The following notes are taken, unedited, from my journal, so be forgiving:
The X53, which I took from West Bay to Exeter, threatened to go backwards while trying to go forwards up a hill outside Bridport. The flanking hills are like a confused assembly of snooker tables, meeting to discuss the depth of their pockets. In Charmouth, paint only comes in tins of blue and lemon and pink. Descending into Lyme Regis, the bus has to slalom (sp.?) skilfully to avoid disrupting hanging baskets. The shops in Lyme – Rummage, Ruby Rockcake, The Ginger, Serendip – sound like ice-cream flavours.
Seaton’s centre is colonised by a Tesco/Costa complex. I ask a passenger about it: Tesco convinced the local council that the store would revive the area; it has done the opposite. The bus stops outside the Vault Bar, which looks like it needs a cuddle and a cup of tea, and wherein a fed-up couple tackle the low-season with another pint of lager. Across the bay up on the cliff a campsite huddles against the wind, a mere sneeze away from toppling into the unassuming sea.
In Beer, the buildings are made from old stone, and suggest wisdom and serenity and kindliness, just as old people do. There are animals along this route: a field dense with sheep (perhaps a thousand cardigans nipping at the grass); lazy cows; ponies; horses; pigs with snouts in mud or lounging in corrugated-iron sheds. At the head of Sidmouth a big Waitrose gapes (doing only harm?), while red phone-boxes house plants in front gardens.
In Exeter, the university campus on Barrack Road is opposite the police station – a prudent proximity. I wonder what Exeter would have been had it not been bombed so. The buildings that survived are some of the prettiest I’ve seen, while everything else, as Bryson rightly claims, is regrettable concrete, flanked on all sides by panicky relief roads, which seem to relieve nothing. Jack Wills (ltd) has a nice home (a pale neo-classic pile), as does the Wetherspoon pub on South Street, where I am currently, writing this, postponing the Chinese meal Bill has bequeathed to me. The pub was built as a Unitarian Church in 1760; now it’s a resort for lost lonely drinkers. Folk like me.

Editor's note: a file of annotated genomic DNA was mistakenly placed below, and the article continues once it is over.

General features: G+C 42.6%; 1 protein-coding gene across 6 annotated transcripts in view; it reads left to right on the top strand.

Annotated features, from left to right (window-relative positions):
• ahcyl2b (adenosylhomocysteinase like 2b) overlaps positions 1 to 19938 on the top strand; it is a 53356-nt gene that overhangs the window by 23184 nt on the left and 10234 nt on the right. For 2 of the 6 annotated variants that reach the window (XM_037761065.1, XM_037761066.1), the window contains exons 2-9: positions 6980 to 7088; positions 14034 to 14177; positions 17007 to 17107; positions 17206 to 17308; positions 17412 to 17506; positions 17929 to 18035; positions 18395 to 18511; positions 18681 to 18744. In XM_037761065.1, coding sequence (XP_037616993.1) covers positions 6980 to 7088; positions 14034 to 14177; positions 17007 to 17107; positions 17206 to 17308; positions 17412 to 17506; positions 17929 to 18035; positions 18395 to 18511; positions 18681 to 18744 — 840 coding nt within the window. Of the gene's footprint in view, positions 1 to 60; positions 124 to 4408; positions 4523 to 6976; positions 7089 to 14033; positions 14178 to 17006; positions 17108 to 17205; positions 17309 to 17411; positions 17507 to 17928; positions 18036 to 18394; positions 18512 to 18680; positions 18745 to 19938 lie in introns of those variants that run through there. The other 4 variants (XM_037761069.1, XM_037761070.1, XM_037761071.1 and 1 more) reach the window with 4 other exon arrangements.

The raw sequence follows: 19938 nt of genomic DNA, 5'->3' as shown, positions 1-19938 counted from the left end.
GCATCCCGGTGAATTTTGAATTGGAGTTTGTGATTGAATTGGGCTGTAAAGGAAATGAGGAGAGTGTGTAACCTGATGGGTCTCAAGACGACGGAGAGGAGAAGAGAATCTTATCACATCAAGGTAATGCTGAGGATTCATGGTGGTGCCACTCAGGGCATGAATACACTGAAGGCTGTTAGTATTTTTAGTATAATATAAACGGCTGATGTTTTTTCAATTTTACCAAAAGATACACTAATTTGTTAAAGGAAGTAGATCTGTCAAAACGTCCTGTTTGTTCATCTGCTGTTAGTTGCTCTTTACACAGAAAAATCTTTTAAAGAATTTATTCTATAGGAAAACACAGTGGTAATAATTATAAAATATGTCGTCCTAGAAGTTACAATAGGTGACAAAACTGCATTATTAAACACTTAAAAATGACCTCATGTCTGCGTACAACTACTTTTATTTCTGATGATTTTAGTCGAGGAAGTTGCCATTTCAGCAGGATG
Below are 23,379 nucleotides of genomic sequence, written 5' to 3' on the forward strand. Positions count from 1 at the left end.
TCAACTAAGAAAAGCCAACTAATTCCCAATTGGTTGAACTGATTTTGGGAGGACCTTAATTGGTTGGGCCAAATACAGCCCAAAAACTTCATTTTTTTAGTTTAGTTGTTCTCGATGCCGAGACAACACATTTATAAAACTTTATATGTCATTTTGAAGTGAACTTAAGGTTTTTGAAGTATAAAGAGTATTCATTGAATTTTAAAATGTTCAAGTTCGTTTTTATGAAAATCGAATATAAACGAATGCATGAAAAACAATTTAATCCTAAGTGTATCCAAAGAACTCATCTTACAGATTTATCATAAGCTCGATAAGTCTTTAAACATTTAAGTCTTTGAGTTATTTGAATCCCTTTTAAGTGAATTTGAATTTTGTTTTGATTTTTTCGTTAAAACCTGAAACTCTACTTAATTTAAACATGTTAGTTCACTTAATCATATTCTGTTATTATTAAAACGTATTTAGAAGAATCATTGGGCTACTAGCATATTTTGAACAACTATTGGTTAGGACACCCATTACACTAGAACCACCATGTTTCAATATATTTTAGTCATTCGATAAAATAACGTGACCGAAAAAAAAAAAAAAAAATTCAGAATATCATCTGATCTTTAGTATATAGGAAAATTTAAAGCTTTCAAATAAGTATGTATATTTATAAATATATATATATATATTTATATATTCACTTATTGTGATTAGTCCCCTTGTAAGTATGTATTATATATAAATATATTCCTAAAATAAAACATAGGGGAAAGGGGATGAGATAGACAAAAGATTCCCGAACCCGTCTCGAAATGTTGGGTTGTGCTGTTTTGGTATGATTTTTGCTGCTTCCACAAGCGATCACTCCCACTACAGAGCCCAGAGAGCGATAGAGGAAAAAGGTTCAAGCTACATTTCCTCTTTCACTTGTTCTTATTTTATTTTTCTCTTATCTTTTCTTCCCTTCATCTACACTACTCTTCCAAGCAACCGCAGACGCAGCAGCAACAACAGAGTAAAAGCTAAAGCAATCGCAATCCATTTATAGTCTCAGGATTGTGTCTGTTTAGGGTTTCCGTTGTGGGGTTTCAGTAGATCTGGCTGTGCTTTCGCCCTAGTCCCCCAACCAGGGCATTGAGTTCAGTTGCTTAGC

Where North and South Streets meet there is an evening market. I hunt for tea-towels and pegs and cheap socks but find only fresh fish, bread, beetroot, game and Devonshire cheese. (Have the artisans been forced onto the street; a travelling circus of once-a-week mongers and grocers whose High Street homes are now squatted by salons and nail-bars and pound-stores?) My market shopping is soundtracked by a violinist who looks how I imagine a young Bill Bryson might have done, which is to say the sort of chap you’d throw coins at so they could smarten up a little and have a good meal.
Inside St Pancras Church, small handwritten messages to God (tweets almost) are pinned to a cork-board: a boy wishes for a 17-inch flat-screen TV; a man for a holiday in Cyprus; a girl for her mother to be cured of Lupus. In the window of what used to be the Exeter Corn Exchange, ‘Buffet City’ is advertised hopefully – my mind fills with images of all-you-can-eat lampposts and traffic offences. On Fore Street the Old Curiosity Shop goes unnoticed, and old grand buildings are put to pedestrian uses: Fried Chicken, Hairdressing, Stationery.
The EQ4 bar, commended by the night porter at the Royal Clarence, gears itself up to receive packs of undergraduates desperate to extend, at any aesthetic cost, their Wednesday binge. Up a tight side-street is a Norman monastery, formerly the home of monks, latterly of merchants, which strikes me as an instructive change of hands. Salisbury’s ancient buildings are everywhere and become ordinary; Exeter’s pop-out from amid post-war Elizabethan mistakes and are all the more impressive for it. (For it is change that enlivens us, not continuity, no matter how pleasant the constant thing.) And now I’ve half a cider before me, sat at the bar of the Bike Shed Theatre, where the barmaids are openly discussing their love-lives. (They’re not happy, you know.)
On John Street there is a Fat Pig, where it is warm and there are books and a broad demographic and ales and ciders brewed upstairs which have won medals. It is convivial here but my mood is such that if I were asked a polite question I would only be able, in response, to stare back warmly. I am not in a bad mood, mark, merely a quiet one – though to many they amount to the same thing. I found and read a book on sociology (voting patterns in Rochdale) and then bought drinks for a musician-baker called Jimmy and his pal Tom, who lives on a barge and is researching reverse engineered silk, be that what it may. Jimmy and Tom took me, by car, to The Hour Glass, where we drank gin, neat, which tasted of lemon and juniper and the novels of George Orwell. The pub was excellent but I don’t know why. (Why is anything excellent? Why is anything this or that?)
I took a pee (had a pee?) behind a tree near the quayside, whose harmless shops and eateries (typical of such regenerations) were brightly-lit but empty, then walked along the old city wall (Roman?) to the cathedral, which was brilliant in the wet dark: I felt pleased it wasn’t hit like so much of Exeter. The Royal Clarence, where I am staying, disapproved as I ignored its warmth and walked further into the night. And now I’m back at the Bike Shed Theatre, because there is a barmaid here that I want to discuss sociology with. So it goes.